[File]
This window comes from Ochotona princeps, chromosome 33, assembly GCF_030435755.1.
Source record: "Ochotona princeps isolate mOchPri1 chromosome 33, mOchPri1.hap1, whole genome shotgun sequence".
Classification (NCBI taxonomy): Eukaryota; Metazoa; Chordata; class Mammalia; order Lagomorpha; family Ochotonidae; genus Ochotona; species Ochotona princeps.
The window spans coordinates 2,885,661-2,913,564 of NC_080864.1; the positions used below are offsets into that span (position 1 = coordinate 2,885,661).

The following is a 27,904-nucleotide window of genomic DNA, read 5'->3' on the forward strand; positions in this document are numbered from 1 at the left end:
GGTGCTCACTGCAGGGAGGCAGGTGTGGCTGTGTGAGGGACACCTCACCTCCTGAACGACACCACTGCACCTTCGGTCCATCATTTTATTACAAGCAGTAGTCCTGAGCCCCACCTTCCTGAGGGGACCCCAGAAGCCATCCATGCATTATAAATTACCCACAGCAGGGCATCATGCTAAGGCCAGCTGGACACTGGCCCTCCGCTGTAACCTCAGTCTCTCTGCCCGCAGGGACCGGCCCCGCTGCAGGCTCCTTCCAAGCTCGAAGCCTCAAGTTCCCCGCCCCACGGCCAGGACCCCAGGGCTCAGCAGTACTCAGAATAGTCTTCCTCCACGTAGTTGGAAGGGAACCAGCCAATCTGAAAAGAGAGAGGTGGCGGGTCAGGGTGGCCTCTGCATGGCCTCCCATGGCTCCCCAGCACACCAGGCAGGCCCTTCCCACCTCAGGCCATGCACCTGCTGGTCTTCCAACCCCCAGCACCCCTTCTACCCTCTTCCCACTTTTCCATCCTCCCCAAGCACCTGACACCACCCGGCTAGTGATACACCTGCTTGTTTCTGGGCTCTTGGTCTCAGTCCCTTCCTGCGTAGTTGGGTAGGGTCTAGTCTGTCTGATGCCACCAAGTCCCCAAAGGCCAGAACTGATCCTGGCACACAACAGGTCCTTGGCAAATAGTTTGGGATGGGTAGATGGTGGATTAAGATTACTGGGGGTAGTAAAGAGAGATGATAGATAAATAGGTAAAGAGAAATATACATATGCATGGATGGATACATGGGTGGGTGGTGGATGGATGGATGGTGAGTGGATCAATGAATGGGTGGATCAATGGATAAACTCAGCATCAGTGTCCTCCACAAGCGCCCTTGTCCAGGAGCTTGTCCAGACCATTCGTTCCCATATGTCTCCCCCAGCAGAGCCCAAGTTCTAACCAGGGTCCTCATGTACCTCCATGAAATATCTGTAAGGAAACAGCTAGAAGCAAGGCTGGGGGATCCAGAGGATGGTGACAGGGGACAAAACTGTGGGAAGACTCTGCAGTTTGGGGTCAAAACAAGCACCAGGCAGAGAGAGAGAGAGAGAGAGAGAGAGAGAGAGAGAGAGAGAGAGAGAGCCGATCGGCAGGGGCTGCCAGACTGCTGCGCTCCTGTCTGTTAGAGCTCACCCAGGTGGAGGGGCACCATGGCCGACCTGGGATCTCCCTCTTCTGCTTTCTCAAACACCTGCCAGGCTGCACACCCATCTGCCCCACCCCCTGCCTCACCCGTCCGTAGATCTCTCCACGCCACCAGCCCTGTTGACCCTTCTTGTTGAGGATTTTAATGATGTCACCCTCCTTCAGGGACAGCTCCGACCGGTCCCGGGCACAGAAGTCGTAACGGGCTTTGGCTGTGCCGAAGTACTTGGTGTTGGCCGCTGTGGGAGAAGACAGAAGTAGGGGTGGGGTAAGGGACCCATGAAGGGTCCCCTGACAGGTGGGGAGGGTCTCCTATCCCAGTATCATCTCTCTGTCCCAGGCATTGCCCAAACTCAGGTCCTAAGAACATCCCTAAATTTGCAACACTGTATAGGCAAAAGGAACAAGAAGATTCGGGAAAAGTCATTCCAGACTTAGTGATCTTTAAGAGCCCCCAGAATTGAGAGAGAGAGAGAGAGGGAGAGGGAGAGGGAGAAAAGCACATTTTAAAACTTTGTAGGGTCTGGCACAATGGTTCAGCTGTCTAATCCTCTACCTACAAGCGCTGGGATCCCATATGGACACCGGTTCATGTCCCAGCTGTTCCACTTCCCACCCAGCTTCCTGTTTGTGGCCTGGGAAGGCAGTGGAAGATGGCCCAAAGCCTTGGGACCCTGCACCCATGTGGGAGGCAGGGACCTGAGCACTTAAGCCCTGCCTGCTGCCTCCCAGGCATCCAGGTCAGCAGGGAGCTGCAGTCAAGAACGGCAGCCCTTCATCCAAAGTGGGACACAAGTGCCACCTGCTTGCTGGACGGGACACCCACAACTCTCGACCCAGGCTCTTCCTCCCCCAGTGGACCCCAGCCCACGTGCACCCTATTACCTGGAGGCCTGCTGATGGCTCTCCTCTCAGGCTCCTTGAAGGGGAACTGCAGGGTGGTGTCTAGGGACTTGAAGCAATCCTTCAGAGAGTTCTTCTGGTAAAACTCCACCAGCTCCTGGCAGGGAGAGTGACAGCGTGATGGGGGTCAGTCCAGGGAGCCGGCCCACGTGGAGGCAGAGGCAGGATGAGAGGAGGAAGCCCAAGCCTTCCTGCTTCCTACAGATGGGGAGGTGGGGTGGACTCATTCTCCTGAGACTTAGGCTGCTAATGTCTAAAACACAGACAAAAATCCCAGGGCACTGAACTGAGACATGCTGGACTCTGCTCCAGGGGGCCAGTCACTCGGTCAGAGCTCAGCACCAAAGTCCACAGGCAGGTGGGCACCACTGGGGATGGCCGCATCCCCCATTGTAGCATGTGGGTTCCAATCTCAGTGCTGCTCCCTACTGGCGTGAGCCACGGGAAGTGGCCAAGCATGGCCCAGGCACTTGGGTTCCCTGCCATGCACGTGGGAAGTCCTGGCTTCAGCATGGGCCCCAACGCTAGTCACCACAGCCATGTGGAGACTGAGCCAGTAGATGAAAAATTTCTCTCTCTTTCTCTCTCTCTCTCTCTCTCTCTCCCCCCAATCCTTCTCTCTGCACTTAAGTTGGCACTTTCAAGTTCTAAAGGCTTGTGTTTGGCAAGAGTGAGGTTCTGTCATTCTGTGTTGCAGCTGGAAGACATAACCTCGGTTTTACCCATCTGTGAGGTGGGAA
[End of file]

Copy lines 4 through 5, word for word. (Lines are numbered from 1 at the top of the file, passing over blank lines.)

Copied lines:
The window spans coordinates 2,885,661-2,913,564 of NC_080864.1; the positions used below are offsets into that span (position 1 = coordinate 2,885,661).

The following is a 27,904-nucleotide window of genomic DNA, read 5'->3' on the forward strand; positions in this document are numbered from 1 at the left end: